Factors associated with caretakers’ anxiety symptoms included longer duration of the illness (OR, 0.99, 95% CI 0.98–0.99) and taking care of children with severe AD (OR, 2.55, 95% CI 1.43–4.55) (see Table 3). Factors associated with caretakers’ depression symptoms included higher educational level (OR, 0.56, 95% CI 0.39–0.80), taking care of children with moderate (OR, 2.01, 95% CI 1.15–3.50) and severe AD (OR, 3.99, 95% CI 2.10–7.59) and poor medication compliance (OR, 3.45, 95% CI 1.13–10.56).
Our study initially explored the psychological problems of caretakers of children with AD and their associated factors in China. The study found that among the investigated caretakers, 41.5% had anxiety symptoms, 39.6% had depression symptoms, 29.7% had both of the two and 51.4% have any of the two, and most experienced mild symptoms of anxiety and depression. The detection rates of depression and anxiety symptom in caretakers were higher than the findings of other studies on parental depression and anxiety [9, 16]. Both the detection rates of anxiety and depression symptoms in caretakers of children with AD were higher than those reported from children and adult AD themselves [7, 17,18,19,20], which may be related to the specific disease characteristics of AD and more intimate parent–child relationship in China . It was reported that compared with looking after a child with chronic asthma, caring for a child with chronic atopic eczema was associated with greater parental sleep disturbances . Because of improper or irregular medication, AD had frequent relapses and a protracted course. All these factors might increase the risk of psychological problems in caretakers .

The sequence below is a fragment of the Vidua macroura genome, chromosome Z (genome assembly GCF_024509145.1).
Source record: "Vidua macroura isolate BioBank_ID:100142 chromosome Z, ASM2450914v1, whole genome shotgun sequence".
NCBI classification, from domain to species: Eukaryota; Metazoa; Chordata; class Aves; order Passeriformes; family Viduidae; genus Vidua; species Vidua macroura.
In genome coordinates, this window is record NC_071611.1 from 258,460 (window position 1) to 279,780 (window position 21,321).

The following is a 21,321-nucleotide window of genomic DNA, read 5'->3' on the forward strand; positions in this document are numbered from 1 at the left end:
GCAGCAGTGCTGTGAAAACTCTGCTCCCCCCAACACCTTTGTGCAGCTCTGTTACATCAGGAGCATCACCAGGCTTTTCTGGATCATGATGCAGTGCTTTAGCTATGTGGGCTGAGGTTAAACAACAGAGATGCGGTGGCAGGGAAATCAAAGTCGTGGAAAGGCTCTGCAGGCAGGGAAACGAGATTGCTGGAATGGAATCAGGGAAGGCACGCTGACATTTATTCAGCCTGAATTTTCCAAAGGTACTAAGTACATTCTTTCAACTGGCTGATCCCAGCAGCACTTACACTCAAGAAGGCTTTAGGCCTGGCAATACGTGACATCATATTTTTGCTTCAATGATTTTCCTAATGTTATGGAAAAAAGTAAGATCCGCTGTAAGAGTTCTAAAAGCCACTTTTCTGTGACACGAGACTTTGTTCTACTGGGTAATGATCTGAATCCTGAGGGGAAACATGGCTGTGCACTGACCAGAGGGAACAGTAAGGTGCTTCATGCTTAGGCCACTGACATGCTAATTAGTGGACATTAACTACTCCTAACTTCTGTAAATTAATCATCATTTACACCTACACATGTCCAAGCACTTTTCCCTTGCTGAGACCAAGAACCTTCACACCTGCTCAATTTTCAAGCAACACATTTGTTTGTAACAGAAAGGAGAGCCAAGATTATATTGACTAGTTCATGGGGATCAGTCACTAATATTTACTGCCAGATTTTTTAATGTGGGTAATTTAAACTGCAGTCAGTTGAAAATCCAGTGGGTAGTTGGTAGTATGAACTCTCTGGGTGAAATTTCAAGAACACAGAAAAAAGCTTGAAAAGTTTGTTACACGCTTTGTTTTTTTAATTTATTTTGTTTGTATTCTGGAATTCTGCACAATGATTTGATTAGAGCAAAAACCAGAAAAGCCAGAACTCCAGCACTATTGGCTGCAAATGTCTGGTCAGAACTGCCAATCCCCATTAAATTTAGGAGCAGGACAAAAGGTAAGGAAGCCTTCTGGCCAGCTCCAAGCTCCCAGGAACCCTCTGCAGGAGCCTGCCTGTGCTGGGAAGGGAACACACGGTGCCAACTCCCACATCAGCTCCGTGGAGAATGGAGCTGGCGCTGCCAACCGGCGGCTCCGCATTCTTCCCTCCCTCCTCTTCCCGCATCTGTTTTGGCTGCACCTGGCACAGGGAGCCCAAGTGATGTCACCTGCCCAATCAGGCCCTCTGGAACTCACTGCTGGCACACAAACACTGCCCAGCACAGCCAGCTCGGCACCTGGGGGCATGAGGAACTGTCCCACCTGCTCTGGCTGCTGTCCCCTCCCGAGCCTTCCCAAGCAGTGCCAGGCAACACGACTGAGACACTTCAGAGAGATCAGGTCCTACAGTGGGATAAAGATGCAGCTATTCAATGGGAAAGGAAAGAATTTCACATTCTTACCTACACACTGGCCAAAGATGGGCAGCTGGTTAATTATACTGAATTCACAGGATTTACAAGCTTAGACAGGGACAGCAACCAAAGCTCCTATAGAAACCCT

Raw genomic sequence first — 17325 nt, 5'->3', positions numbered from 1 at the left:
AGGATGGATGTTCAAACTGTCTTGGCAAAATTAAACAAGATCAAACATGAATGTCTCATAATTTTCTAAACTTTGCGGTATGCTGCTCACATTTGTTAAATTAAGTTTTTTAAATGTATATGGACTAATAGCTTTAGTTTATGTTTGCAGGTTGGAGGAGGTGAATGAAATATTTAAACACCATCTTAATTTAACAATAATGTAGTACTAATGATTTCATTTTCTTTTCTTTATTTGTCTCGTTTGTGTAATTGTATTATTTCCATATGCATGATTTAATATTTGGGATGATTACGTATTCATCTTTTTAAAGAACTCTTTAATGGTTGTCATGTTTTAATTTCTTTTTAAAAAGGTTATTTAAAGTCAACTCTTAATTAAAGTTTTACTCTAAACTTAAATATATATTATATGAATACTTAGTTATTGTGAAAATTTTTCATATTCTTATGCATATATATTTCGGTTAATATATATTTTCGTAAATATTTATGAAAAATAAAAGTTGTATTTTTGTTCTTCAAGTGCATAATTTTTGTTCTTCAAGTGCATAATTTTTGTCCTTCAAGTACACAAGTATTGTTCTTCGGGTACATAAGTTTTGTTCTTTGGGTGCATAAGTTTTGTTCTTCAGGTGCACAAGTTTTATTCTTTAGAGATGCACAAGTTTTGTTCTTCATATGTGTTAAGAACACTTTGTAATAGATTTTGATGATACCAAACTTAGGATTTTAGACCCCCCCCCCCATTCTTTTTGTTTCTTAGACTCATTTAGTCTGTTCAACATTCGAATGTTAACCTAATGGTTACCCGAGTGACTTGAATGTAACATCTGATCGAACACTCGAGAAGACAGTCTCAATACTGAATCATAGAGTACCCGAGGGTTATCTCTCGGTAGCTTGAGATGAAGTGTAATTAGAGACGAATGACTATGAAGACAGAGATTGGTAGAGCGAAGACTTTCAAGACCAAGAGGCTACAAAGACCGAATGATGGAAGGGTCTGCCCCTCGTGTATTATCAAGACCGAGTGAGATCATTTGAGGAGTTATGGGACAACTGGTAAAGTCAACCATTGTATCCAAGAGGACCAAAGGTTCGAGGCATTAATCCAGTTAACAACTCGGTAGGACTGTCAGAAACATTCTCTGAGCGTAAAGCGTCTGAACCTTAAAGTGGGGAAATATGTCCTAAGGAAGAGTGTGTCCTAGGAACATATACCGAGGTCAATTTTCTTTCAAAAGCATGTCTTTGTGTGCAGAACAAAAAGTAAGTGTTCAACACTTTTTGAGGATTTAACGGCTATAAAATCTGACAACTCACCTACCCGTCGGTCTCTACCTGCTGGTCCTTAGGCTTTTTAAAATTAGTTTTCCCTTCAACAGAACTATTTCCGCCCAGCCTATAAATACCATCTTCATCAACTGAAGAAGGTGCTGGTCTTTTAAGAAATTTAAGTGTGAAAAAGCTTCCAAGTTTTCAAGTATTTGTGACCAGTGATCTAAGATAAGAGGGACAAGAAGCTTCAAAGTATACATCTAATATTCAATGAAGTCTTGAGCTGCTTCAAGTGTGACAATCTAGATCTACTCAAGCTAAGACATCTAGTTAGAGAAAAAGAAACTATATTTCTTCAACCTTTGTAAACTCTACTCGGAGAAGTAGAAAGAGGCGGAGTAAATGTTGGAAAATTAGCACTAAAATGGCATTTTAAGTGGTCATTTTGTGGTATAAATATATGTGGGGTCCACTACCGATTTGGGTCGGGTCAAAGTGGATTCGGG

This study also found that factors associated with anxiety and depression symptoms were not identical. Only two factors were found to be associated with higher risk of anxiety symptoms. Longer duration of the disease turned out to be a protective factor for anxiety depressions. Otherwise, caretakers were more likely to have anxiety at the onset of AD. The reason might be related to the lack of understanding of this sudden onset disease, especially when there was no short-term cure. It was common sense that caretakers suffered from higher risk of anxiety symptoms when they took care of children with serious AD. As for that of depression symptoms, higher education level could reduce the risk for depression symptoms, which was consistent with previous finding. It was reported that higher educational level seemed to have a protective effect against anxiety and depression, which accumulated throughout life . Similar to that of anxiety, caretakers were more likely to have depression when their children were moderate and serious AD. Psychosocial stressors might contribute to this. Previous study reported that more severe childhood AD led to increased rates of parental stress, parental depression, worsening behavioral problems in children, and difficulty managing AD [25, 26]. Poor medication compliance is believed to be one of the main factors associated with poor treatment outcomes, recurrent attacks and the occurrence of symptoms in children with AD. Unlike anxiety, poor medication compliance was found to be associated with depression symptoms. In this study, poor compliance was particularly highlighted in their fear of side-effects of topical corticosteroid. It was reported that 67.5% of the caretakers showed topical corticosteroid phobia . A study of 579 parents of children with AD had also reported that significant problems associated with topical corticosteroid use and major difficulties managing AD in their children . Other inappropriate uses of medication included not using medication according to the course of treatment, and using only non-corticosteroids topical medication. Corticosteroids are the first-line treatment regime and play an important role in treatment of children with AD. Caretakers often misinterpret the pharmacological characteristics and application value of corticosteroids as well as their fear of side-effects and dependence. In clinical practice, application value of the pharmacological properties of medicines such as corticosteroids should be explained as detailed as possible to the children and their caretakers so as to improve the medication compliance and eliminate caretakers’ depression symptoms.